The very last day of high school, as a senior, is May 9th – a fast-approaching date. This school year went by in a flash, with cheese taking up such a large portion of that time. In a way, writing about cheese made it all too real that life happens in the blink of an eye. I’ve poured the time and skills into arranging boards each month, with a cheese spotlight in the middle. This will be the last monthly charcuterie board so I was sure to follow through with a fitting theme.
Being the last board and all, it was a bittersweet one to make in both senses. In the literal sense of the bitterness, the board begins with a bold 70% dark chocolate. Beside it is a different variation of the dark chocolate, this one with an orange accent. The orange chocolate had a surprising citrus zing to it. Flavored chocolate when paired with swiss was a sweet and nutty combination. Sliced ever so finely, I piled small swiss cubes on the edge of the board. A plain cheese like swiss adds a faint taste, ensuring not all flavors on the board are overpowering.
The other two white blocks are quite different but looked too similar to those tasting this board. The very outer and final ring of chocolate ended with a false note. White chocolate isn’t classified as real chocolate but has similar qualities and even a similar name. The reason for it being added to the board was not to arouse confusion, though it accomplished that quite well. While observing those tasting cheese and snacks from the arrangement, the confusion was clear, as people began to have a surprised look on their faces. A mistake was made in the place where white chocolate was laid. Tasters began to pair blocks of solid chocolate with crackers and ham, a simple mistake. Biting into the block, people got a bite of something they hadn’t been expecting.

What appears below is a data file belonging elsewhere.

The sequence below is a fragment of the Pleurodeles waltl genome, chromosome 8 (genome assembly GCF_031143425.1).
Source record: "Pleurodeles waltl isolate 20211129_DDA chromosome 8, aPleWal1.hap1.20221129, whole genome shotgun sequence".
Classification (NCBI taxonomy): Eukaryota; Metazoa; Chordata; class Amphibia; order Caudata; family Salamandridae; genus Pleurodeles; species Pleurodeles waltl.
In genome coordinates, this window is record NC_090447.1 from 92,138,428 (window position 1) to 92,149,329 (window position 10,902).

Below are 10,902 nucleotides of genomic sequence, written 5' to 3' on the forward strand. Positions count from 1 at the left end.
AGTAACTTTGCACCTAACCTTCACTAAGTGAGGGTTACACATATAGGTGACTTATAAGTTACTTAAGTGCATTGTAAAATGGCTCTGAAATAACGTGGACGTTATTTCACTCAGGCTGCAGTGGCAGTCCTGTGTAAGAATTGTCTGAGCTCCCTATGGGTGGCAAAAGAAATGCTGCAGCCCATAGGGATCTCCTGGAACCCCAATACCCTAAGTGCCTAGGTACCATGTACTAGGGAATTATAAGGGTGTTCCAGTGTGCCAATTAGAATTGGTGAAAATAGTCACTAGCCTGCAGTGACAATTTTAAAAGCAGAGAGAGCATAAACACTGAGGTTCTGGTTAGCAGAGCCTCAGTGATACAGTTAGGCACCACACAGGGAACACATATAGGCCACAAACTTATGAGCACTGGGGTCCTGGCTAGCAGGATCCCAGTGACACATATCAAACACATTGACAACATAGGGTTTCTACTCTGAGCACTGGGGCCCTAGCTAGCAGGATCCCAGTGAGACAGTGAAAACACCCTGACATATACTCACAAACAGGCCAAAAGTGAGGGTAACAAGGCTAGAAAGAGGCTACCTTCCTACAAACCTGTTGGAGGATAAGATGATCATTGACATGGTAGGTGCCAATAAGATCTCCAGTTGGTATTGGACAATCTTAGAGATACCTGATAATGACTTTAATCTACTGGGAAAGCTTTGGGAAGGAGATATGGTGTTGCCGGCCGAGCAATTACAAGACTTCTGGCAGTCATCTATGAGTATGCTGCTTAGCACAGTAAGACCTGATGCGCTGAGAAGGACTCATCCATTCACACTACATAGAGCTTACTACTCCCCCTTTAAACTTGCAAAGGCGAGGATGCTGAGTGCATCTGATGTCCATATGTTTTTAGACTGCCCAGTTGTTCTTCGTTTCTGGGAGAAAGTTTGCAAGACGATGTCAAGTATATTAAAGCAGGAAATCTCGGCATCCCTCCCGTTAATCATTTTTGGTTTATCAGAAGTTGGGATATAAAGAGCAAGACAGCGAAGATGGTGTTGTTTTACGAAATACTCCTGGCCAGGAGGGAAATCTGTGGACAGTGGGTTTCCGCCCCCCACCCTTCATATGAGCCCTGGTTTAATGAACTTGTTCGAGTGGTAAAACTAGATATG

Sharp spikes of triangular cheese were the culprit of the confusion. Near the end of the white chocolate arch runs an intricate pattern of Sharp Five-Year-Aged White Cheddar. This is what people thought was being combined with crackers and such, yet both chunks couldn’t be more different. The sharp cheddar is a deliciously rich cheddar that both crumbles and melts in the mouth. Slicing down the board flowed a river of buttery crackers. They snaked across the board and were surrounded by fresh, sliced strawberries. Before moving on to the green eye-catcher, for the choice of meat I had to add something sweet. Cherry pepper ham has a sweet flavor and classic chewy ham texture. Perfect for a board of both basic and sharp cheese. And Finally, the ring of green Granny Smith apples laid sliced up to surround a cup of dipping caramel. The sweetest end to the final board.
The end of cheese is nigh for the Hawk Herald. As nobody has the experience or drive to pursue cheese mongering, there’s nobody to uphold the monthly boards. It’s been a joy getting to create, present, and write about making art out of food. I’ve improved since my first couple of arrangements but know there is much more to develop. Still, it’s been a wonderful skill and hobby to share with anyone willing to read. But don’t fret, there’s still one more cheese-based article to go before the delicious dairy form becomes a basic block on the shelf. As a final note, I encourage anyone reading to branch out of their comfort zone, to try something new and quite possibly scary. It could become a sporadic yet enjoyable endeavor: whether it’s a food column, a unique form of art, creations to share with others, or maybe a bit of all three.
Beautiful! Thank you for all your great reporting this year, Hope!